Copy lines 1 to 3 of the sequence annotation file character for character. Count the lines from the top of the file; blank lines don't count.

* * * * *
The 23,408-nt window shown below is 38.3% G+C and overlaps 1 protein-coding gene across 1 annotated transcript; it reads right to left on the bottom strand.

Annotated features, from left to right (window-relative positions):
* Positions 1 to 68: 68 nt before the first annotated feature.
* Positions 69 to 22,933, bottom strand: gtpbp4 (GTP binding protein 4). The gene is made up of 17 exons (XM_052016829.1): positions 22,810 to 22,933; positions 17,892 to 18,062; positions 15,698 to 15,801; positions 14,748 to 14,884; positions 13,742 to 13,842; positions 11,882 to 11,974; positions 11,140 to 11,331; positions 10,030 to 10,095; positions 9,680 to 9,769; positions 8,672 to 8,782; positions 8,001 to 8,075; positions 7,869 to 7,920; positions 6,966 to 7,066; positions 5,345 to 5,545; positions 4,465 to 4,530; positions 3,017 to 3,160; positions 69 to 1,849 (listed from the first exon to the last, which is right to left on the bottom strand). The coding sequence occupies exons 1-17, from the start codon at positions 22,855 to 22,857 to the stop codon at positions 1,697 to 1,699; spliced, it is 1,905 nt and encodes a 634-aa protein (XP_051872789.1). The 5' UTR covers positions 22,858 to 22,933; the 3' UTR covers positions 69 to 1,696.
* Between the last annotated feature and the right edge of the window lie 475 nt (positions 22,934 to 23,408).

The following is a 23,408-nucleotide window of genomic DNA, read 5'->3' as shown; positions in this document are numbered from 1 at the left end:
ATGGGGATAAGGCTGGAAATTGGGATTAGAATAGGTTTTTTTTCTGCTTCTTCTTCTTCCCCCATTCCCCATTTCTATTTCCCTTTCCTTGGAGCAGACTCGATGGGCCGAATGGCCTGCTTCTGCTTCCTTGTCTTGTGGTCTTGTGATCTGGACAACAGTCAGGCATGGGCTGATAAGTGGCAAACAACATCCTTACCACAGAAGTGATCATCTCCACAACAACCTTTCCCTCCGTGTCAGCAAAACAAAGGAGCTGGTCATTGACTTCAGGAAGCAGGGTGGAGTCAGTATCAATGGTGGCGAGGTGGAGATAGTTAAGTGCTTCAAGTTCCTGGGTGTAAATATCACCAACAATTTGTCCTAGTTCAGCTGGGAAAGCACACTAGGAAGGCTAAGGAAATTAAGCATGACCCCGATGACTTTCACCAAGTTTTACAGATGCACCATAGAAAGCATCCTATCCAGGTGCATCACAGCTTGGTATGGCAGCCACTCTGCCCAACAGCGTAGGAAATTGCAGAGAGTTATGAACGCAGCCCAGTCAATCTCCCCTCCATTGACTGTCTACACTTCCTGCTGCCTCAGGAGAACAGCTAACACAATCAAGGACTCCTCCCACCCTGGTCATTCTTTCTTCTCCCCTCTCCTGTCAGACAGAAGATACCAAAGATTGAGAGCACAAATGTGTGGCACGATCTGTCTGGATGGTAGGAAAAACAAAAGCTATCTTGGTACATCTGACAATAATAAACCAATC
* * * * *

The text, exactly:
The 23,408-nt window shown below is 38.3% G+C and overlaps 1 protein-coding gene across 1 annotated transcript; it reads right to left on the bottom strand.

Annotated features, from left to right (window-relative positions):
* Positions 1 to 68: 68 nt before the first annotated feature.